To be fair, this will no doubt ensure that more people do sync their journals as it makes it easier, but I really hope that at some point they’ll introduce at least wifi syncing. With that we would at least still be able to use the app if for some reason something happens to their servers or the company4.


That said, if you have read my article about the Reporter plugin I wrote for Slogger you’ll know that I like to collect and store my social media and other data for storage in Day One. What I didn’t mention in that article is that I do this by running the script as a daily cronjob on an EC2 instance. This worked because I could sync through Dropbox and add these entries directly to my journal. Obviously this is no longer the case, and that made me question whether I should upgrade or not.

Until Brett Terpstra, the creator of Slogger and other useful tools, wrote an article about how to use Slogger with Day One 2. This comes down to pointing Slogger to write to the Auto Import directories for Day One, thereby replicating the old behavior. Awesome, and I’m happy that works. Except of course, that this is strictly for a system running OS X with Day One installed, and EC2 instances don’t usually have that.

So, what I ended up doing is similar to my old setup. I mount Dropbox on the EC2 instance, and have Slogger write to a specific place there. On my MacBook I then have a Hazel script running that checks that directory and immediately copies any files that appear there to their intended Auto Import directory. If you wish to do this, you might need to fiddle a bit as Hazel doesn’t see any directory ending with .dayone as a directory. You can work around this by opening the .dayone directory in Finder (right click on the directory and select Show Package Content) and then dragging the entries directory from there into Hazel’s file picker.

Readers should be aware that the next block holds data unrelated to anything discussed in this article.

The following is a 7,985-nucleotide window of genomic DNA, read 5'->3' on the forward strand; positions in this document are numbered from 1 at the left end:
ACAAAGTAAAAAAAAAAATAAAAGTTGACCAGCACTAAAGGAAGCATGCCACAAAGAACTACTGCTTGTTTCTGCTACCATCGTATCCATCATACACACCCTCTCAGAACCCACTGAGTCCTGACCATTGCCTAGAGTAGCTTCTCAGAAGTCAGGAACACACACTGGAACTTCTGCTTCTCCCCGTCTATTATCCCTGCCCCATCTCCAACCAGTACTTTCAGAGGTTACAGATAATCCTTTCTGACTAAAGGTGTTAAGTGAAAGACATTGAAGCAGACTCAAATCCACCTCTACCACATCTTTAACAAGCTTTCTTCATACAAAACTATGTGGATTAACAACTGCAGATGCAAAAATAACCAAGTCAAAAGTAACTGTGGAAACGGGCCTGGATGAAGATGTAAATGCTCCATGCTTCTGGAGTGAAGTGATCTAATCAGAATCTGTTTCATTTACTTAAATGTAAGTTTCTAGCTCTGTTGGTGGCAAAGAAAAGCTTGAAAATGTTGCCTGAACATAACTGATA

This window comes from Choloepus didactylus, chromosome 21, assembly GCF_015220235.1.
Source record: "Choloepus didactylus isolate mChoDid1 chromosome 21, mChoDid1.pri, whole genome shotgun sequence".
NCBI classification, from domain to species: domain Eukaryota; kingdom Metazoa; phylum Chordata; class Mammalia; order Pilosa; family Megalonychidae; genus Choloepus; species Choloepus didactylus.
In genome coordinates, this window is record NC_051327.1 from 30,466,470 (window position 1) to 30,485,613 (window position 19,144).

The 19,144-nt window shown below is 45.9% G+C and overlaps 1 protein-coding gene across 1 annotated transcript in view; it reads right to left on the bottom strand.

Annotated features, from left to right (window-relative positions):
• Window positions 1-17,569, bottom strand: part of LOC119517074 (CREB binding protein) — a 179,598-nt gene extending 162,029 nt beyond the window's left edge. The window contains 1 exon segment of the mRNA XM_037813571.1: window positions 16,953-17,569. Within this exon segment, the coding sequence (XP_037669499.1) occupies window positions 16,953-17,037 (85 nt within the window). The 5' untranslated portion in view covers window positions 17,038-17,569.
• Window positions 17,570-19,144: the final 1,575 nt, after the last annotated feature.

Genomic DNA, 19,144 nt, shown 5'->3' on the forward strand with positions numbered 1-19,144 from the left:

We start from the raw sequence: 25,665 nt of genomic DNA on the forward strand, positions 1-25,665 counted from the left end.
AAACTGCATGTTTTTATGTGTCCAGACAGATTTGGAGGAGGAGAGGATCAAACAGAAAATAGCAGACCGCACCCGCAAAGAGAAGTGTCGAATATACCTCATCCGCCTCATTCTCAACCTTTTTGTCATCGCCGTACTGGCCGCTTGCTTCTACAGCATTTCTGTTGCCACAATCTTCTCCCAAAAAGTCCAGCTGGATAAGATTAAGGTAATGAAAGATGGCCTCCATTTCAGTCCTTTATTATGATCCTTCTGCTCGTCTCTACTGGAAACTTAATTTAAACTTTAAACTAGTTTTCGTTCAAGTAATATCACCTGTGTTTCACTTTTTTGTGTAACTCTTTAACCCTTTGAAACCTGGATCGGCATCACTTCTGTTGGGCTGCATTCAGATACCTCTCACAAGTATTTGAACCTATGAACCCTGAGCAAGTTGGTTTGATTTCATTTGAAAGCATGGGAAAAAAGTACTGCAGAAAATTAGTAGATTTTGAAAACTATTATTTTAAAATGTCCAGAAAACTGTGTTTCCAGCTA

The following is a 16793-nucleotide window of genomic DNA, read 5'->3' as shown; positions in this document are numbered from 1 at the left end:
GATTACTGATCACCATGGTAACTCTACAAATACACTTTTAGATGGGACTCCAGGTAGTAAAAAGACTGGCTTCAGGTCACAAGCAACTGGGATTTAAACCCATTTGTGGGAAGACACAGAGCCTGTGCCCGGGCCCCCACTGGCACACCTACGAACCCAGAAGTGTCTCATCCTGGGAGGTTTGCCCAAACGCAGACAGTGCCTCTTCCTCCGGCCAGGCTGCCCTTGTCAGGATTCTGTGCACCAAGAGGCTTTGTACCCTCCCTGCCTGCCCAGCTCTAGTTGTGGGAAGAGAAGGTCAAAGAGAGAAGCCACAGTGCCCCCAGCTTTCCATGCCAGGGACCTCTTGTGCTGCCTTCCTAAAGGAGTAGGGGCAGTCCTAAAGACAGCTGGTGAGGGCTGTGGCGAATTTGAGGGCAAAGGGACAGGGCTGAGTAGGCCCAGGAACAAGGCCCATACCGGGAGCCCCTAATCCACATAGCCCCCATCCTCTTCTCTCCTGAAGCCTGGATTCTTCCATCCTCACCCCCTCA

Hazel rule

I also have some Workflow scripts that end up in Day One, and from my testing that isn’t causing any major issues. If the old app is still installed you are first sent there, but that in turn will redirect you to Day One 2. And if Day One Classic is no longer installed you go directly to Day One 2. The only issue I found there is that it doesn’t pick up on the tags I added as hashtags anymore.

All that said, with all my scripts configured properly again I’m happy with the new version, and if you use the original (or are thinking of taking up journaling) I recommend you get this one while it’s on special.

  1. I actually like the way it sounds, and I seriously hope the next release will be called Day One 2 III. [return]
  2. Or iCloud, but I never dared to use that. [return]
  3. Other devices were fine, and I had syncing problems with the old app using Dropbox as well at some point. Like then a simple delete and reinstall of the app solved it today. Not perfect, but I can live with it. [return]
  4. If that sounds negative or grim, please refer to my recent articles about Mailbox and Spark. [return]